Understanding Node.js

This introduction to Node.js is for those who have experience creating web sites and applications using server-based solutions such as PHP, ASP, or .NET, etc.

Moving from IIS and Apache

As someone who has implemented many server-based web solutions, from e-commerce to integrated corporate financial systems, I hope to extol the virtues of Node.js from a familiar vantage point.

What Node.js is

Node.js is an application that implements and manages a JavaScript run-time environment using Google's V8 engine, along with a library of built-in core functionality that implements much of the standard network and OS plumbing required to build web-centric applications and servers.

Node also includes the npm package manager that facilitates the use of community created functionality (in the form of modules).

What Node.js does

Node.js can do many things, but this blog focuses on using Node where we might have used IIS and Apache in the past. And as you will see, the flexibility of creating your own web servers will open the door to many intriguing new approaches.

The Node.js way

One of the most powerful aspects of Node.js is its minimalism. Even though there are thousands of modules available, the community generally fosters a "use only what you need" approach.

If I had to sum up any development wisdom I might have acquired over the years, I would say: "Less is more" - the fewer layers, functions, and lines of code, the more manageable, scalable, and malleable the final solution will be.

Of course you need layers, functions, and other organizing constructs to succeed. The trick is to not introduce any superfluous complexity, and always understand the purpose and use of each unit of abstraction (module, function, or framework.)

For those just learning Node.js, I strongly recommend starting with as few modules as possible. I often see folks start with a framework and several modules that claim to simplify things for you. While these modules often do have great value for their intended use, beginners will end up learning the framework rather than the fundamental approaches critical to succeeding with Node.js and asynchronous server programming.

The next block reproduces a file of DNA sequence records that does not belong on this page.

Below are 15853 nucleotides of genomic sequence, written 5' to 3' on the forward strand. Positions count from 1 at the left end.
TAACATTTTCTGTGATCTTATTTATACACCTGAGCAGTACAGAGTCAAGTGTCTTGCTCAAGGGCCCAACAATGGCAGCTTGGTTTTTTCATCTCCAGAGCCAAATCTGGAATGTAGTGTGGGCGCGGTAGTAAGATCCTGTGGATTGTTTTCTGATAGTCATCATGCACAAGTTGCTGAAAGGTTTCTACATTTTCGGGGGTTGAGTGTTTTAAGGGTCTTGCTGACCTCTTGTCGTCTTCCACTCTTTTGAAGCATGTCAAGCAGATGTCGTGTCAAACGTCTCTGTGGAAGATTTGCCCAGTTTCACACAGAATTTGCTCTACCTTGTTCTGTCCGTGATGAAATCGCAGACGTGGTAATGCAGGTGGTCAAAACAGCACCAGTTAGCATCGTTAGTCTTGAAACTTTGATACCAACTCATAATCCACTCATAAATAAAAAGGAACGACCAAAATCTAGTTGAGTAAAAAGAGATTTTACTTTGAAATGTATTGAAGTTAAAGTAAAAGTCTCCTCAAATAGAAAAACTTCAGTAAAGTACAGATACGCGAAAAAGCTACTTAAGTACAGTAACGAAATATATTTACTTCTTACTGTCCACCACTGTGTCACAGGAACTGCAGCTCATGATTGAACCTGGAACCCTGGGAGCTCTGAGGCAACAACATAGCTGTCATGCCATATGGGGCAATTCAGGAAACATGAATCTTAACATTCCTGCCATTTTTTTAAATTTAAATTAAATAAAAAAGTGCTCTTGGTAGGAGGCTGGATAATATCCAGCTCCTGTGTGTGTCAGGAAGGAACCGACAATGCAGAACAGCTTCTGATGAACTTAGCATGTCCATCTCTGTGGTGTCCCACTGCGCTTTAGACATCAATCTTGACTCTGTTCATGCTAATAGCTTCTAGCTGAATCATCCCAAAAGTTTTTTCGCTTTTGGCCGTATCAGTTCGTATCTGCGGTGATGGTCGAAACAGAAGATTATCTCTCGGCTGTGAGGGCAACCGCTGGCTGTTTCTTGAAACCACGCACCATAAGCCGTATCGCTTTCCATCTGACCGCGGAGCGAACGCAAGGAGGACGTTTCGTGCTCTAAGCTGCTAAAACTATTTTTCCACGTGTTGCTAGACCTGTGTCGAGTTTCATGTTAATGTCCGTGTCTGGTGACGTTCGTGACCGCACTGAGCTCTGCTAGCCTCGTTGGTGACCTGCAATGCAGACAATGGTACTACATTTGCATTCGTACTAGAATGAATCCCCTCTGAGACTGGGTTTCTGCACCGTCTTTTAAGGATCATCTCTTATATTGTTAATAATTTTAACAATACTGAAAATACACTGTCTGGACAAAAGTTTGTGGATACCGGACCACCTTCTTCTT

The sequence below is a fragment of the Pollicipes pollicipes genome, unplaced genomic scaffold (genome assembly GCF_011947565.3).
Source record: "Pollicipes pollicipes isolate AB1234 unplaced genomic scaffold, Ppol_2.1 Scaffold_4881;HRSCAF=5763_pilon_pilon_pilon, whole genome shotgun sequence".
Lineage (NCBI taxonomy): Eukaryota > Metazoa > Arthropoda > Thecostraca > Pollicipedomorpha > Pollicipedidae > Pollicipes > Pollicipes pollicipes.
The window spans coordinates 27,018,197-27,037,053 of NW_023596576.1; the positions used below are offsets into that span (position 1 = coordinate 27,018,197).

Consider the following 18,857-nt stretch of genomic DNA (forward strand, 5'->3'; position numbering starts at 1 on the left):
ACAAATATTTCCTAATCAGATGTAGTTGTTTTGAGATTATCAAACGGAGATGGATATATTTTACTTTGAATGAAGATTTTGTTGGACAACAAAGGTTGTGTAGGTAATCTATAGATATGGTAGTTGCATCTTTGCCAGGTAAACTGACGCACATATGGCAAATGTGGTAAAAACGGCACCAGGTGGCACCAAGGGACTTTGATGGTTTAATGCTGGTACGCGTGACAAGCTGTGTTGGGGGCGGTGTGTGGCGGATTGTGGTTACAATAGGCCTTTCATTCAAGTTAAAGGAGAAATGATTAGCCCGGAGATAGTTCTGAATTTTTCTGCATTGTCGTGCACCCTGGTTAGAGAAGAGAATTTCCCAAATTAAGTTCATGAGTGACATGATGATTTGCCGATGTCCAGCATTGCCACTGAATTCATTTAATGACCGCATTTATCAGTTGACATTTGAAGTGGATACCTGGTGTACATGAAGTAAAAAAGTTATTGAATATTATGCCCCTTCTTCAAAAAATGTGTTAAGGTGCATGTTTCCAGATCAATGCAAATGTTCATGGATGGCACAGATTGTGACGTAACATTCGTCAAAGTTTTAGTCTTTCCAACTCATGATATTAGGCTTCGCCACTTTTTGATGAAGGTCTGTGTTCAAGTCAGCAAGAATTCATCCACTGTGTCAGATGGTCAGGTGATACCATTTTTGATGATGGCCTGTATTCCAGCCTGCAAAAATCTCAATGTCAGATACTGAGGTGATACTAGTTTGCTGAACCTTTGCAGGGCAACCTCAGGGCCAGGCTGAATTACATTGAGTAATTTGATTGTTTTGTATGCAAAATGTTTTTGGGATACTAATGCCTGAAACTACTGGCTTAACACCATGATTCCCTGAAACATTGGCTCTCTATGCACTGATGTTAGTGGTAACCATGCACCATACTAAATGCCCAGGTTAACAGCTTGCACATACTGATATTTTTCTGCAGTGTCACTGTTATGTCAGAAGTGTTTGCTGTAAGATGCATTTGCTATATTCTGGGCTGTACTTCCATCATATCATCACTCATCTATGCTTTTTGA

One of Node's big selling points is JavaScript. Benefits of using JavaScript on the server side include:

  • Uses same language as the browser client
  • Supports asynchronous and object paradigms
  • Plays well with JSON
  • Many developers already know and enjoy JavaScript

A few use cases for Node.js

Here are just a few things you might use Node.js for that would be more challenging and/or less scalable with a traditional IIS/Apache server approach:

  • A scalable RESTful API server that does not need to manage client sessions or serve static file content (e.g., a back end service to an HTML5 app which manages its own state already)
  • A transaction server that brokers transactions between numerous clients (e.g., a massive multiplayer HTML5 or native app game server)
  • A centralized state management server that allows numerous clients to update and access real-time information (e.g., a low-latency in-memory data server)
  • A server that fulfills requests by consuming and aggregating other web services (e.g., a mashup service)

Felix's Convincing the boss article as some great use case examples.

Next post I answer the question, Why async?

For a full introduction and index to this blog: Node.js: One New Approach


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